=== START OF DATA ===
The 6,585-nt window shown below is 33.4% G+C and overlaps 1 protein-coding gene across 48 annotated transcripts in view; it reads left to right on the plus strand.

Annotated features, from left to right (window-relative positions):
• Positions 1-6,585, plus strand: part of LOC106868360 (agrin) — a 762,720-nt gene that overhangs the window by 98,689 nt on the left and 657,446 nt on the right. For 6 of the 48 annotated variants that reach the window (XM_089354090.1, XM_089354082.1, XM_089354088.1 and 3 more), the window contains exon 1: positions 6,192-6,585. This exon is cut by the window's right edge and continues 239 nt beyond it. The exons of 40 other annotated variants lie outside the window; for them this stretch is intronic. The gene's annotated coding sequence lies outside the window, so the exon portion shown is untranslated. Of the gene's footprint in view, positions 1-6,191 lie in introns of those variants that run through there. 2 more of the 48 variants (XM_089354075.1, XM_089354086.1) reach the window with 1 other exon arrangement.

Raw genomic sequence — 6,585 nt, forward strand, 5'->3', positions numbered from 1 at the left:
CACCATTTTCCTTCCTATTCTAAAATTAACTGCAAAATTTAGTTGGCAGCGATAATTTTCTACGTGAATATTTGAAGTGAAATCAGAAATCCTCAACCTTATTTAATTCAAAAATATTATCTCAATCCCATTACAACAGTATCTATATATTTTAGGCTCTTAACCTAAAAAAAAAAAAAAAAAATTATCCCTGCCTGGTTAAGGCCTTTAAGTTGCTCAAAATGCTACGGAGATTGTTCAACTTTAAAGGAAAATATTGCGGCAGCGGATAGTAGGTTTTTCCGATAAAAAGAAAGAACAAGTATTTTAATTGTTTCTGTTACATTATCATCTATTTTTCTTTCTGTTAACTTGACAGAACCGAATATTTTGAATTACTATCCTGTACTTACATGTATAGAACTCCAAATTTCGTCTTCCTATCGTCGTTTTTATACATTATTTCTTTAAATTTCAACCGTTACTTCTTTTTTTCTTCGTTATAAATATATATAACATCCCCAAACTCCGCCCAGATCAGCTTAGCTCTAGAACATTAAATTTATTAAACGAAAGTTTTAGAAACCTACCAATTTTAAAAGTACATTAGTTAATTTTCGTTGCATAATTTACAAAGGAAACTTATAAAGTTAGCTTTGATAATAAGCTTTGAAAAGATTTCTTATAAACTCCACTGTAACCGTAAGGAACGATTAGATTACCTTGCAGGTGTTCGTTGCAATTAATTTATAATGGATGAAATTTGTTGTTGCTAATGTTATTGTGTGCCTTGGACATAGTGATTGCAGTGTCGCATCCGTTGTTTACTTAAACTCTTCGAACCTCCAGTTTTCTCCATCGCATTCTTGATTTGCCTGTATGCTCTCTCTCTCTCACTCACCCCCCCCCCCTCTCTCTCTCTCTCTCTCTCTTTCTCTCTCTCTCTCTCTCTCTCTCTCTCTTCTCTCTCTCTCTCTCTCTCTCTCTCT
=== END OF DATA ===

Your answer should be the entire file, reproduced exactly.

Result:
The 6,585-nt window shown below is 33.4% G+C and overlaps 1 protein-coding gene across 48 annotated transcripts in view; it reads left to right on the plus strand.

Annotated features, from left to right (window-relative positions):
• Positions 1-6,585, plus strand: part of LOC106868360 (agrin) — a 762,720-nt gene that overhangs the window by 98,689 nt on the left and 657,446 nt on the right. For 6 of the 48 annotated variants that reach the window (XM_089354090.1, XM_089354082.1, XM_089354088.1 and 3 more), the window contains exon 1: positions 6,192-6,585. This exon is cut by the window's right edge and continues 239 nt beyond it. The exons of 40 other annotated variants lie outside the window; for them this stretch is intronic. The gene's annotated coding sequence lies outside the window, so the exon portion shown is untranslated. Of the gene's footprint in view, positions 1-6,191 lie in introns of those variants that run through there. 2 more of the 48 variants (XM_089354075.1, XM_089354086.1) reach the window with 1 other exon arrangement.

Raw genomic sequence — 6,585 nt, forward strand, 5'->3', positions numbered from 1 at the left:
CACCATTTTCCTTCCTATTCTAAAATTAACTGCAAAATTTAGTTGGCAGCGATAATTTTCTACGTGAATATTTGAAGTGAAATCAGAAATCCTCAACCTTATTTAATTCAAAAATATTATCTCAATCCCATTACAACAGTATCTATATATTTTAGGCTCTTAACCTAAAAAAAAAAAAAAAAAATTATCCCTGCCTGGTTAAGGCCTTTAAGTTGCTCAAAATGCTACGGAGATTGTTCAACTTTAAAGGAAAATATTGCGGCAGCGGATAGTAGGTTTTTCCGATAAAAAGAAAGAACAAGTATTTTAATTGTTTCTGTTACATTATCATCTATTTTTCTTTCTGTTAACTTGACAGAACCGAATATTTTGAATTACTATCCTGTACTTACATGTATAGAACTCCAAATTTCGTCTTCCTATCGTCGTTTTTATACATTATTTCTTTAAATTTCAACCGTTACTTCTTTTTTTCTTCGTTATAAATATATATAACATCCCCAAACTCCGCCCAGATCAGCTTAGCTCTAGAACATTAAATTTATTAAACGAAAGTTTTAGAAACCTACCAATTTTAAAAGTACATTAGTTAATTTTCGTTGCATAATTTACAAAGGAAACTTATAAAGTTAGCTTTGATAATAAGCTTTGAAAAGATTTCTTATAAACTCCACTGTAACCGTAAGGAACGATTAGATTACCTTGCAGGTGTTCGTTGCAATTAATTTATAATGGATGAAATTTGTTGTTGCTAATGTTATTGTGTGCCTTGGACATAGTGATTGCAGTGTCGCATCCGTTGTTTACTTAAACTCTTCGAACCTCCAGTTTTCTCCATCGCATTCTTGATTTGCCTGTATGCTCTCTCTCTCTCACTCACCCCCCCCCCCTCTCTCTCTCTCTCTCTCTCTTTCTCTCTCTCTCTCTCTCTCTCTCTCTCTTCTCTCTCTCTCTCTCTCTCTCTCTCT